Texas Teachers on volatility in private markets: “You can’t simply look at the volatility of a smoothed return stream … You have to proxy that return stream at the equivalent public-markets risk level.”
Jumping Around: The Sin of Valuation
When valuing a company, pick one method and stay with it. Nicholas Tsafosa of EisnerAmper agrees. Here’s his take (emphasis mine):
“If we see jumping around” — from, say, a discount[ed] cash flow model to a revenue model, or to one that’s tied to observable public companies — “we start asking a lot of questions … If nothing has really changed and they’re just jumping around, that’s a reason for concern.”
Be consistent. This has tremendous application to public equity underwriting. If you’re valuing a company based on its cash-flows, don’t switch to a dividend model. Why might investors jump around in valuation? Simple: Their model doesn’t show a large enough discount to warrant an investment.
Don’t jump around the valuation, move on to the next idea.
Whitepaper of The Week: Reducing Noise with Mauboussin
Michael Mauboussin (along with Dan Callahan, CFA) released a new research paper titled: BIN There, Done That.
The piece focuses on one main topic: reducing sources of forecast error
Breaking Down BIN
BIN refers to three ways forecasters gain edges over others in their field (definitions from the paper):
- A bias is the result of an inappropriate application of a heuristic to come to a decision.
- Information measures the subset of signals that forecasters use relative to full information.
- Noise is “the chance variability of judgments”.
Invest on Signals, Not Noise
Mauboussin offers ideas on how to use the BIN model in asset-priced environments (i.e., the stock market). He suggests, “The obvious recommendation is to avoid being a noise trader or noise allocator. That means investing based on signals, which requires gathering and properly assessing information.”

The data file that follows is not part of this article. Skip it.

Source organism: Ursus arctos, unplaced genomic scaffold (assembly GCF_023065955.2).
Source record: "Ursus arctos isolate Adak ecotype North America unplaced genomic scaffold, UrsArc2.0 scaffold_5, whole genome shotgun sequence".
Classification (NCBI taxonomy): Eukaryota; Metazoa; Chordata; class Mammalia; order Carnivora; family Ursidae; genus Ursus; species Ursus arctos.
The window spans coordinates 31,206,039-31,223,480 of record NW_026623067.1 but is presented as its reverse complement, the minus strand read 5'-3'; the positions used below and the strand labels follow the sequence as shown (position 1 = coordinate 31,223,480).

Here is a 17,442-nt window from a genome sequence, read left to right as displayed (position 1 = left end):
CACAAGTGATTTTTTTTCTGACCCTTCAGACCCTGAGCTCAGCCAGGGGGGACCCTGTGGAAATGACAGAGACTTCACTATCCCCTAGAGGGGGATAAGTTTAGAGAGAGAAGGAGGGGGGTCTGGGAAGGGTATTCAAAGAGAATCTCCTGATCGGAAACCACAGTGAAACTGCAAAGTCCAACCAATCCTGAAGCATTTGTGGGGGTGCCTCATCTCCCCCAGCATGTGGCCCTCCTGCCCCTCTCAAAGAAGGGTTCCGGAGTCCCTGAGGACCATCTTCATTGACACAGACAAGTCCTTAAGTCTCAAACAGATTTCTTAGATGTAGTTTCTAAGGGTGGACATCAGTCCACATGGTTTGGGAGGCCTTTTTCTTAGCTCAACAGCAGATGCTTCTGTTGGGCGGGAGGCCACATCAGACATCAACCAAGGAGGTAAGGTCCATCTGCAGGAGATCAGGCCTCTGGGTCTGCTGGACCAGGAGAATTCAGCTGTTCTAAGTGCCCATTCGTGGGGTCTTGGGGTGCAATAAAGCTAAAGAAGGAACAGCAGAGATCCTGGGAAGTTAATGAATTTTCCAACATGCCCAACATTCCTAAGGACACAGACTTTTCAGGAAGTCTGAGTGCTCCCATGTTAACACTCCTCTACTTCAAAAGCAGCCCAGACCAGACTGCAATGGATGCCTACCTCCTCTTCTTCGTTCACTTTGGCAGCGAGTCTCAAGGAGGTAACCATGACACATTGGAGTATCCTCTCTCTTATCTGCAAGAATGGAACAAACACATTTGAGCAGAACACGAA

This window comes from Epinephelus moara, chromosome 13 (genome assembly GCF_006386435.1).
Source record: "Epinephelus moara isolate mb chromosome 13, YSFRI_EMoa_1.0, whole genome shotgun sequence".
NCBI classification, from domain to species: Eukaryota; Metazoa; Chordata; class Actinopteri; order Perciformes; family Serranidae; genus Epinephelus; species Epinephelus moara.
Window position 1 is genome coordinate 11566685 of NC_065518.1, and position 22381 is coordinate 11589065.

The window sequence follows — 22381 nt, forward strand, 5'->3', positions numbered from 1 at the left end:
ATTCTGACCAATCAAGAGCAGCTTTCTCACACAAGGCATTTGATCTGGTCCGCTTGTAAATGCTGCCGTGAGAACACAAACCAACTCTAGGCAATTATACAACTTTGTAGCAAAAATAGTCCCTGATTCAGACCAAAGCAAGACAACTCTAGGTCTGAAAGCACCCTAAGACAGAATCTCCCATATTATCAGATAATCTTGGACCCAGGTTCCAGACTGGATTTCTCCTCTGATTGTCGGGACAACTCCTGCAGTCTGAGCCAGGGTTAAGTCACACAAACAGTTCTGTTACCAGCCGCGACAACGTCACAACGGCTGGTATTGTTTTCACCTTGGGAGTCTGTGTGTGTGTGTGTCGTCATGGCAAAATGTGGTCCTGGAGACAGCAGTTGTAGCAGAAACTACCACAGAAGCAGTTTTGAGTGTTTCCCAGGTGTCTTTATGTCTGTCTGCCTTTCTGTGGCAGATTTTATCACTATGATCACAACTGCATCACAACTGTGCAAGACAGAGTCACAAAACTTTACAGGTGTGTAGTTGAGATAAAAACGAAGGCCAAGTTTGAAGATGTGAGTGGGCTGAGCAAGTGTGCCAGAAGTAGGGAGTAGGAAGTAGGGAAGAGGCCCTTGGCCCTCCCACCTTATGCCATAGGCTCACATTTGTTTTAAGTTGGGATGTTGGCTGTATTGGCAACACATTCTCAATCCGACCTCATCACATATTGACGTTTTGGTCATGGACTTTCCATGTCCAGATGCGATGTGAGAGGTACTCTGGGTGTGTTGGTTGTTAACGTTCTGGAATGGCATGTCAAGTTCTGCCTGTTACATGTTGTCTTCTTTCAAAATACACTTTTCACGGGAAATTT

“Investing based on signals.” Said another way: your edge
Position Sizing Matters (More)
But it’s not just your edge. It’s position sizing. In fact, Mauboussin argues a lack of awareness (or at least lack of importance) on position sizing reduces overall returns. It doesn’t matter how good your edge is if you don’t have proper position sizing.
“Research shows that investment managers leave returns on the table by failing to follow the position sizes suggested by their own processes.”
How To Reduce Noise
If you want to become a better trader or investor, you need to reduce noise. Mauboussin provides a training regime:
- Combining Judgements
- Using Algorithms
- Adopting “Mediating Assessments Protocol”
How To Reduce Bias
Mauboussin offers three methods for reducing bias in our forecasts:
- Incorporate base rates into a forecast
- Create formal mechanisms to open the mind to alternative possibilities
- Create a rigorous process to provide accurate and timely feedback
How To Use Information Effectively
Finally, Mauboussin provides three ways to use information effectively:
- Getting an informational edge when you can
- Updating your view accurately and promptly to reflect new information
- Placing the proper weight on the information at your disposal.
That’s all I got for this week. Shoot me an email if you come across something interesting this week at firstname.lastname@example.org.